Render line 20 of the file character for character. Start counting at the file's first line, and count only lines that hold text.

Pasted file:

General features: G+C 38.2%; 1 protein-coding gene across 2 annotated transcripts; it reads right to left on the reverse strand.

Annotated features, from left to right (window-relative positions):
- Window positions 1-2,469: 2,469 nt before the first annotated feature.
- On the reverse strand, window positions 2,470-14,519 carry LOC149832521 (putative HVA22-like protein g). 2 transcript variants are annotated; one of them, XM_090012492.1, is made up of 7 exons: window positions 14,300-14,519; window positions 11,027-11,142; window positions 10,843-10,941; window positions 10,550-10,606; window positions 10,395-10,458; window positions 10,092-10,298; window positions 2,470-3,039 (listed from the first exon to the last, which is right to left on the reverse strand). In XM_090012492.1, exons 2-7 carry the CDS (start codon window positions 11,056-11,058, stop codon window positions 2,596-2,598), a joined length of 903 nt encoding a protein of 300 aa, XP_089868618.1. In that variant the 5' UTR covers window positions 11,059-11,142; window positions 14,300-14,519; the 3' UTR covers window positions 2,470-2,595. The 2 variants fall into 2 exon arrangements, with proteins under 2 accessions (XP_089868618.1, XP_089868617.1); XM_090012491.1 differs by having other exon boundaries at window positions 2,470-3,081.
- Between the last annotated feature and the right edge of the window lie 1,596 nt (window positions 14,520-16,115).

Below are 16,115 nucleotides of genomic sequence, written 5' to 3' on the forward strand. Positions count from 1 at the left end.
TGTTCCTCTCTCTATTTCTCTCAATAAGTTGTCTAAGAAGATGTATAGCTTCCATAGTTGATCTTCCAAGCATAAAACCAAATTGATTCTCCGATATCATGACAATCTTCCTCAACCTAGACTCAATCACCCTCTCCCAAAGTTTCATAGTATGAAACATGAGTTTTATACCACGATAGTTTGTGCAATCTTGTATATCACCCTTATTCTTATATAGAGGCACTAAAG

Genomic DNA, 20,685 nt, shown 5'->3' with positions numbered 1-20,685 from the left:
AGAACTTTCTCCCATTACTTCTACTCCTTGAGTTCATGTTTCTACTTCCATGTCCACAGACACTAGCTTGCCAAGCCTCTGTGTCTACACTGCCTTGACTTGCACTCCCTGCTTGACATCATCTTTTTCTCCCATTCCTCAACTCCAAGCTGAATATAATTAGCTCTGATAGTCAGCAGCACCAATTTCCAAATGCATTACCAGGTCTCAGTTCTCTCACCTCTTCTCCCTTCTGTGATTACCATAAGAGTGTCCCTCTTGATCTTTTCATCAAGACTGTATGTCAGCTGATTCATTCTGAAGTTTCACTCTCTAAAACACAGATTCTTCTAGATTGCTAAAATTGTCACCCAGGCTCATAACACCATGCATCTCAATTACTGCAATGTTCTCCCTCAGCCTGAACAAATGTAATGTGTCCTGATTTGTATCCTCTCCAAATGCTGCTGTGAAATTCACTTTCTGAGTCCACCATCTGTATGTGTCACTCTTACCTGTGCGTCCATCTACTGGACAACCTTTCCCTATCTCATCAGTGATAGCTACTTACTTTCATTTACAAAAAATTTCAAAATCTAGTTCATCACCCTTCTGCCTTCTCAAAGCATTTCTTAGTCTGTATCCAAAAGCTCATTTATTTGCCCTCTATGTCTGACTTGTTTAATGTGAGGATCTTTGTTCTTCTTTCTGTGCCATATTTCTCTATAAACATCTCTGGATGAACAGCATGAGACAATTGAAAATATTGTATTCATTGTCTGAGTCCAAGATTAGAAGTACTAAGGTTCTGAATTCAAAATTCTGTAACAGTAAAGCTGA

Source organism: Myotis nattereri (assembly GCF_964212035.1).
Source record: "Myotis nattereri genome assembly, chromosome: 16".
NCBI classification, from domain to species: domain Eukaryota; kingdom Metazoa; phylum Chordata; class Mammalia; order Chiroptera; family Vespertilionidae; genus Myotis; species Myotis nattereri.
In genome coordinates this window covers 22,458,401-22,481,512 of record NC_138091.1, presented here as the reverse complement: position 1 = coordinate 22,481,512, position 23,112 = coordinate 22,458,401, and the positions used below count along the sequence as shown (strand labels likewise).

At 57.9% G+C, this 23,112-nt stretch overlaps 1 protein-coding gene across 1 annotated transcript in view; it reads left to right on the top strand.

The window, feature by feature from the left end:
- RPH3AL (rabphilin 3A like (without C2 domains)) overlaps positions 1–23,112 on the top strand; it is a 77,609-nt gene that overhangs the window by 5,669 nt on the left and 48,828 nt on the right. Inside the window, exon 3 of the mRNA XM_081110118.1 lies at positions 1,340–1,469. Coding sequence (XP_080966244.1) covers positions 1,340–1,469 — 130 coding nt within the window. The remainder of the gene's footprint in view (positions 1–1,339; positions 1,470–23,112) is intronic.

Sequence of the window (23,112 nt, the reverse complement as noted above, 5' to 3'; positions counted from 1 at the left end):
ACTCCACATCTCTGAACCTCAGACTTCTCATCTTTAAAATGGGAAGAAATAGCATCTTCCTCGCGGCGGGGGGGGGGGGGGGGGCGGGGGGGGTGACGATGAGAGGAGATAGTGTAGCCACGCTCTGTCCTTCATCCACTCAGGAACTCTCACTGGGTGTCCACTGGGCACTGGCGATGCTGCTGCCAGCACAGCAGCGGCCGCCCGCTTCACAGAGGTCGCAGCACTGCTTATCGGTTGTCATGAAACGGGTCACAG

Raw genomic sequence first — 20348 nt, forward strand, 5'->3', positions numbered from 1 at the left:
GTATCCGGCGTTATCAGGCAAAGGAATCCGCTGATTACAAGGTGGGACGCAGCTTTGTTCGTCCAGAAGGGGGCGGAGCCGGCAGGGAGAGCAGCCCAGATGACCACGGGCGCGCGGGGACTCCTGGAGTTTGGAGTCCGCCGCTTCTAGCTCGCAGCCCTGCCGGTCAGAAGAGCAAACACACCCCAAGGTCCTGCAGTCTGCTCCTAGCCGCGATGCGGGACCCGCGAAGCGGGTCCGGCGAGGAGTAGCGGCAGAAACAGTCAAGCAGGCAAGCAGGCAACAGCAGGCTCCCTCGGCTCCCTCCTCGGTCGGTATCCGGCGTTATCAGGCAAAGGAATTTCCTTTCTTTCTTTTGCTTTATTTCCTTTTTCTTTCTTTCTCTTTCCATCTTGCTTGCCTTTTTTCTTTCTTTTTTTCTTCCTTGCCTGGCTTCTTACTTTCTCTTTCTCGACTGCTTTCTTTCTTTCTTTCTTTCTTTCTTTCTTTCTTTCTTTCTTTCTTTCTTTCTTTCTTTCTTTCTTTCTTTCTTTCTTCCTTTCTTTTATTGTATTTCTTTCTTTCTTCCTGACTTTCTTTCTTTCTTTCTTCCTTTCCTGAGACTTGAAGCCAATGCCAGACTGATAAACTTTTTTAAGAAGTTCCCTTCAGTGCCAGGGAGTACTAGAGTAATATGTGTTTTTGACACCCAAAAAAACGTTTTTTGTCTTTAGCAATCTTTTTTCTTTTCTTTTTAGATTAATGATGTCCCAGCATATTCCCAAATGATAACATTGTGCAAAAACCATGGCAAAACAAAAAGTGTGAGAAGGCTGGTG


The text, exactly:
GTATCCGGCGTTATCAGGCAAAGGAATCCGCTGATTACAAGGTGGGACGCAGCTTTGTTCGTCCAGAAGGGGGCGGAGCCGGCAGGGAGAGCAGCCCAGATGACCACGGGCGCGCGGGGACTCCTGGAGTTTGGAGTCCGCCGCTTCTAGCTCGCAGCCCTGCCGGTCAGAAGAGCAAACACACCCCAAGGTCCTGCAGTCTGCTCCTAGCCGCGATGCGGGACCCGCGAAGCGGGTCCGGCGAGGAGTAGCGGCAGAAACAGTCAAGCAGGCAAGCAGGCAACAGCAGGCTCCCTCGGCTCCCTCCTCGGTCGGTATCCGGCGTTATCAGGCAAAGGAATTTCCTTTCTTTCTTTTGCTTTATTTCCTTTTTCTTTCTTTCTCTTTCCATCTTGCTTGCCTTTTTTCTTTCTTTTTTTCTTCCTTGCCTGGCTTCTTACTTTCTCTTTCTCGACTGCTTTCTTTCTTTCTTTCTTTCTTTCTTTCTTTCTTTCTTTCTTTCTTTCTTTCTTTCTTTCTTTCTTTCTTTCTTTCTTCCTTTCTTTTATTGTATTTCTTTCTTTCTTCCTGACTTTCTTTCTTTCTTTCTTCCTTTCCTGAGACTTGAAGCCAATGCCAGACTGATAAACTTTTTTAAGAAGTTCCCTTCAGTGCCAGGGAGTACTAGAGTAATATGTGTTTTTGACACCCAAAAAAACGTTTTTTGTCTTTAGCAATCTTTTTTCTTTTCTTTTTAGATTAATGATGTCCCAGCATATTCCCAAATGATAACATTGTGCAAAAACCATGGCAAAACAAAAAGTGTGAGAAGGCTGGTG